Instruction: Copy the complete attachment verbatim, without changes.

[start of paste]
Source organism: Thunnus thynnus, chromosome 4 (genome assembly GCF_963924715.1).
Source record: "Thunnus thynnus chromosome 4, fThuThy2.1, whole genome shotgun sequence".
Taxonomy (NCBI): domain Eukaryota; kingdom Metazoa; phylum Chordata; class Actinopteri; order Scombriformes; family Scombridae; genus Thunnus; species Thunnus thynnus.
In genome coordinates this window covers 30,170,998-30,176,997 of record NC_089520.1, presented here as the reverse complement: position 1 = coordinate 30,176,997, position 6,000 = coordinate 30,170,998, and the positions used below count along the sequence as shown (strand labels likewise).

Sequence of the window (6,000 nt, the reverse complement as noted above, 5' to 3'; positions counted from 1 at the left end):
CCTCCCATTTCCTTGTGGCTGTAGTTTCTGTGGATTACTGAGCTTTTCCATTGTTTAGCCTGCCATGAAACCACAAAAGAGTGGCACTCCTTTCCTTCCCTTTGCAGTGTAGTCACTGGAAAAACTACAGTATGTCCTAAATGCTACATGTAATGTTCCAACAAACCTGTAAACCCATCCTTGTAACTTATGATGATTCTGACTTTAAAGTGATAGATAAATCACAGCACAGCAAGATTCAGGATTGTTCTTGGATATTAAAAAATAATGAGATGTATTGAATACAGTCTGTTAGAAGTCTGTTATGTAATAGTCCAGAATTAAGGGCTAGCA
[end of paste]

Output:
Source organism: Thunnus thynnus, chromosome 4 (genome assembly GCF_963924715.1).
Source record: "Thunnus thynnus chromosome 4, fThuThy2.1, whole genome shotgun sequence".
Taxonomy (NCBI): domain Eukaryota; kingdom Metazoa; phylum Chordata; class Actinopteri; order Scombriformes; family Scombridae; genus Thunnus; species Thunnus thynnus.
In genome coordinates this window covers 30,170,998-30,176,997 of record NC_089520.1, presented here as the reverse complement: position 1 = coordinate 30,176,997, position 6,000 = coordinate 30,170,998, and the positions used below count along the sequence as shown (strand labels likewise).

Sequence of the window (6,000 nt, the reverse complement as noted above, 5' to 3'; positions counted from 1 at the left end):
CCTCCCATTTCCTTGTGGCTGTAGTTTCTGTGGATTACTGAGCTTTTCCATTGTTTAGCCTGCCATGAAACCACAAAAGAGTGGCACTCCTTTCCTTCCCTTTGCAGTGTAGTCACTGGAAAAACTACAGTATGTCCTAAATGCTACATGTAATGTTCCAACAAACCTGTAAACCCATCCTTGTAACTTATGATGATTCTGACTTTAAAGTGATAGATAAATCACAGCACAGCAAGATTCAGGATTGTTCTTGGATATTAAAAAATAATGAGATGTATTGAATACAGTCTGTTAGAAGTCTGTTATGTAATAGTCCAGAATTAAGGGCTAGCA